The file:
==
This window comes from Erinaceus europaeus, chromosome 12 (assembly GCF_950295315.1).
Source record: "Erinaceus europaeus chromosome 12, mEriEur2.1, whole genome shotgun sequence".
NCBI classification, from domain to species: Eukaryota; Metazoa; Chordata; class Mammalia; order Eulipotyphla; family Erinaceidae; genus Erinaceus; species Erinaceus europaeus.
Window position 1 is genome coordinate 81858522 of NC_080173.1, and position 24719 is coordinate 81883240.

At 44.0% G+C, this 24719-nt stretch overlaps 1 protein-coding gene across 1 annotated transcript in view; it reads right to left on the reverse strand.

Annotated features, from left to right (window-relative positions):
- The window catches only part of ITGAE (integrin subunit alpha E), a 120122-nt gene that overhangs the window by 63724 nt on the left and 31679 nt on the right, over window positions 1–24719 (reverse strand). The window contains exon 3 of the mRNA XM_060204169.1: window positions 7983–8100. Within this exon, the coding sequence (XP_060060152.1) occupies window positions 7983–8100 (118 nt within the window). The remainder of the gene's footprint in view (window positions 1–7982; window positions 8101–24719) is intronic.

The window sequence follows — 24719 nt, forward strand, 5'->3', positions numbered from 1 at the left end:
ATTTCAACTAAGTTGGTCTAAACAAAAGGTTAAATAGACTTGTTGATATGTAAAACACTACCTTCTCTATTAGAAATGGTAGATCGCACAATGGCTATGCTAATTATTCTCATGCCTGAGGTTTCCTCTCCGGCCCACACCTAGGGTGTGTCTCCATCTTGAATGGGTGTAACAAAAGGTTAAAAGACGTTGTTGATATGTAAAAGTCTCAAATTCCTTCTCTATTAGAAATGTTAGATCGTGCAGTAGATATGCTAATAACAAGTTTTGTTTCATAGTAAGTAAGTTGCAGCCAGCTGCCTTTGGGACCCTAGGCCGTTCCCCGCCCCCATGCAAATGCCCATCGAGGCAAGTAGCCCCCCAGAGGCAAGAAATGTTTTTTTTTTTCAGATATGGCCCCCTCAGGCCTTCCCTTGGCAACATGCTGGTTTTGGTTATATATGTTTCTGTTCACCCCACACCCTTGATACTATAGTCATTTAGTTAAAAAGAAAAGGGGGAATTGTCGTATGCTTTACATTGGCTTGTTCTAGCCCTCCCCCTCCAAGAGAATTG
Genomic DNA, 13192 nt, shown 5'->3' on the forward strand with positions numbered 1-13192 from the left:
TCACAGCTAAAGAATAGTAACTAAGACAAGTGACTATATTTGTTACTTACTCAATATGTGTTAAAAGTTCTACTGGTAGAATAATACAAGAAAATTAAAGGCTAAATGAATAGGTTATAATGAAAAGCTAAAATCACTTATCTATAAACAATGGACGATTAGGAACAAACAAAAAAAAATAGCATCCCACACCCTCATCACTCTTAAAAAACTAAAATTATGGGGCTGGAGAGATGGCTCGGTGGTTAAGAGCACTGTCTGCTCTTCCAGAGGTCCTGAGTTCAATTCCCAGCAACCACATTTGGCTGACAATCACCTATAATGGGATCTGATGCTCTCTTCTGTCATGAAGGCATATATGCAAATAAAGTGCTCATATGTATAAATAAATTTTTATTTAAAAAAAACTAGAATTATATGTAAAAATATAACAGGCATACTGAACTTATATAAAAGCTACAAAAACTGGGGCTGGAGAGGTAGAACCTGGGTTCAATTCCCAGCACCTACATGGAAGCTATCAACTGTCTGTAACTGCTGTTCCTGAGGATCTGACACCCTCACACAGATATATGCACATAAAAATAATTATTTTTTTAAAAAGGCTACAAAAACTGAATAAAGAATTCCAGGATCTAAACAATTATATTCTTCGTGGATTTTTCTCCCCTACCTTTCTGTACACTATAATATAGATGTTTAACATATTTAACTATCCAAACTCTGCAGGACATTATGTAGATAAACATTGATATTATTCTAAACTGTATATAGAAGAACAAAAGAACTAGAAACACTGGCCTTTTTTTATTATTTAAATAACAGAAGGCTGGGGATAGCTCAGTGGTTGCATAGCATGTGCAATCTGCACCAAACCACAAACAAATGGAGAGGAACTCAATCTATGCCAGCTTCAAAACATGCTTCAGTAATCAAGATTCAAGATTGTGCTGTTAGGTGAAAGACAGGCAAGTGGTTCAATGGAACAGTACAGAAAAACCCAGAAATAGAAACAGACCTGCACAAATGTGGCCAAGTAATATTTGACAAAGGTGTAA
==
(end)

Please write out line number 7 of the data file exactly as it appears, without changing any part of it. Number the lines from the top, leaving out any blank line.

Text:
- The window catches only part of ITGAE (integrin subunit alpha E), a 120122-nt gene that overhangs the window by 63724 nt on the left and 31679 nt on the right, over window positions 1–24719 (reverse strand). The window contains exon 3 of the mRNA XM_060204169.1: window positions 7983–8100. Within this exon, the coding sequence (XP_060060152.1) occupies window positions 7983–8100 (118 nt within the window). The remainder of the gene's footprint in view (window positions 1–7982; window positions 8101–24719) is intronic.